“At the same time,” he continued, “return does matter.”
The Foundation manages funds with a goal of seeing returns on investments, and while the Foundation’s Board also acknowledges the university’s sustainability goals, it aims to maximize university goals against a variety of factors. Wiewel pointed out that strength of return will factor into any Foundation decision, as donors expect to see their support maximized.
“Donors give us money to generate money to support students,” Wiewel said. “Most of it’s for scholarships.”
Still, Wiewel has supported Divest PSU’s voice in the conversation, a fact Divest PSU members acknowledge. The president has also played a role in facilitating the Foundation’s consideration of PSU’s leadership in sustainability practices. He also left room for the Foundation to determine how to define that role in their investment decisions.
“What the precise right answer is, whether it’s direct divestment fully, or a more proactive investment and socially responsible investing, [the Foundation needs] to work out what [they] think makes sense or what the pros and cons are,” Wiewel said. “I have not told them it has to be precisely this, it’s not my role. It’s theirs to figure out.”
Divest PSU began its work last year with the help of 350PDX, a citywide climate activist group. 350PDX brought Divest PSU together with student groups from other campuses around the city, including Reed and UP, according to 350PDX divestment team member Zach Allan.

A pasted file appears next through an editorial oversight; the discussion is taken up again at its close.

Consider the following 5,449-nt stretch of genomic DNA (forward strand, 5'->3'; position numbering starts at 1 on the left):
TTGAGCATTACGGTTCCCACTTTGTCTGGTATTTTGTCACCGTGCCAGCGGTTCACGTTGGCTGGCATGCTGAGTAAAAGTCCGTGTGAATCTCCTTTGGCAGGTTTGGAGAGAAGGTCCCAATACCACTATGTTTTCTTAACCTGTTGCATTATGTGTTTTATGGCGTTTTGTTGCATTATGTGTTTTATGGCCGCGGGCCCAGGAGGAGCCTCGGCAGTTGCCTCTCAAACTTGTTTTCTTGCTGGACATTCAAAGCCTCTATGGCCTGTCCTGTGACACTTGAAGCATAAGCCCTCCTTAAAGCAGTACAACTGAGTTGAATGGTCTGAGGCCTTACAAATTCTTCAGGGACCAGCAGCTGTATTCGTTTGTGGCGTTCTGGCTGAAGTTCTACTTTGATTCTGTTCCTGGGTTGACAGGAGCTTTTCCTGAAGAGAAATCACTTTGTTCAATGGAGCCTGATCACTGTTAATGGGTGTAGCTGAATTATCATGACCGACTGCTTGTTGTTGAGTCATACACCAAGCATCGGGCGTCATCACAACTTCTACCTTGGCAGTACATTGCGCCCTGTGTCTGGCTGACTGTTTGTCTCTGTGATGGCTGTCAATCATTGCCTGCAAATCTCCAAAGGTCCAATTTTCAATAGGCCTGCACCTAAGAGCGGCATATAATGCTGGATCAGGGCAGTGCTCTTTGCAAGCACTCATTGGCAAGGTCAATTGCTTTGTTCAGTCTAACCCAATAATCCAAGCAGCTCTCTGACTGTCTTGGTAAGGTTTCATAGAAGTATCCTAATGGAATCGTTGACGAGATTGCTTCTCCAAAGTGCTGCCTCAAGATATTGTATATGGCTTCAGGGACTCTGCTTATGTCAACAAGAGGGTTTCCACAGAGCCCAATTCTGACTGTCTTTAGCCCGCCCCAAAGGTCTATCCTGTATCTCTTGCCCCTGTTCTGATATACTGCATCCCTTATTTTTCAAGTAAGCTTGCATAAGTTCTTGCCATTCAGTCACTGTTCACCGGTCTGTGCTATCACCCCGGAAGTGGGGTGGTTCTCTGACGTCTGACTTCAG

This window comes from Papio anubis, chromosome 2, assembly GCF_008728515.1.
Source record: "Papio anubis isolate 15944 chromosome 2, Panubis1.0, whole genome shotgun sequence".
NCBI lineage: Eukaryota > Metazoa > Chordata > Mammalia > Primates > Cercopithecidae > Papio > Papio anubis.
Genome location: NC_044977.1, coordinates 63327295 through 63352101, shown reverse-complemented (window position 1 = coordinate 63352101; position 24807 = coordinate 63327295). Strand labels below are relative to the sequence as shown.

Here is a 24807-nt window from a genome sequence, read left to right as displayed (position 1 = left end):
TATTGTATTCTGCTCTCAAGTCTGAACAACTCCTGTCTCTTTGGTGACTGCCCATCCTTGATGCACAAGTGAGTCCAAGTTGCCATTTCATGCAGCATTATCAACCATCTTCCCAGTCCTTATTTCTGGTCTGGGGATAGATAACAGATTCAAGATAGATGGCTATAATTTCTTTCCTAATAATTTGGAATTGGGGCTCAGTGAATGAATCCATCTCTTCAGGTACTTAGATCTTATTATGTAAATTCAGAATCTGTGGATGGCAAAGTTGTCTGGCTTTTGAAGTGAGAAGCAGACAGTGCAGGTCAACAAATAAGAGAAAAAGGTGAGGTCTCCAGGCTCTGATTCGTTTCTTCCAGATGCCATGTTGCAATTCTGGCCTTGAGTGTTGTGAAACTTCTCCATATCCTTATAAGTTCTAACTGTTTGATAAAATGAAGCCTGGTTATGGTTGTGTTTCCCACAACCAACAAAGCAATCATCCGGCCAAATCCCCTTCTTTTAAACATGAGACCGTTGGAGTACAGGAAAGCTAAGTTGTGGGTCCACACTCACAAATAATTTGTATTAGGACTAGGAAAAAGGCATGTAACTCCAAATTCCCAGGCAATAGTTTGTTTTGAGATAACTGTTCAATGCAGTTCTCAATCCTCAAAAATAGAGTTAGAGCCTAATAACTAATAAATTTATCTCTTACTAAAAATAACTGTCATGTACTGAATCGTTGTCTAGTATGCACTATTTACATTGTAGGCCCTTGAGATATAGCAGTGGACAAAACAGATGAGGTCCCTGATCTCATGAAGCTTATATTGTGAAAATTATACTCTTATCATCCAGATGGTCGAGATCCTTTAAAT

“We’ve been trying to keep an eye out for what divestment movements are happening in colleges around, and trying to support them,” Allan said. “I’ve been with [Divest PSU] over the last year. There’ve been some trainings, and we’ve got the 350 group to bring them out of town for the training.”
Allan noted that the students largely handled the training, saying that 350PDX has been mostly confined to helping with organization.
“We just helped facilitate the group that was doing it,” he said. “It was focused on leadership, building a really strong team and a team that has emotional support, and not just a hierarchy.”
The PSU activists hosted a panel discussion during winter term, which included Allan, Divest PSU organizer Linda Hoppes, faculty and other sustainability figures. The discussion focused on raising awareness of the divestment option. Allan noted that attendees seemed largely in support of the idea.
“I think the panel went really well,” he said. “I was expecting there to be a lot more pushback or for people to be confused about the idea. Everyone seemed to almost [wonder] why aren’t we already divested.”
Divest PSU followed up with a series of awareness-raising events, such as tabling on the Park Blocks during Earth Day. They also supported other related social justice events on campus, including Students United for Palestinian Equal Rights and the PSU Student Alliance for Sexual Safety, through social media outreach.
Wiewel asked the Foundation to meet with the Divest students. The Foundation provided Divest PSU with its January committee report concerning the divestment question. It also arranged a Foundation member as a liaison between the Foundation and students. Divest PSU organizer Alfredo Gonzalez said Foundation liaison Becky Hein initially met with the students in late January.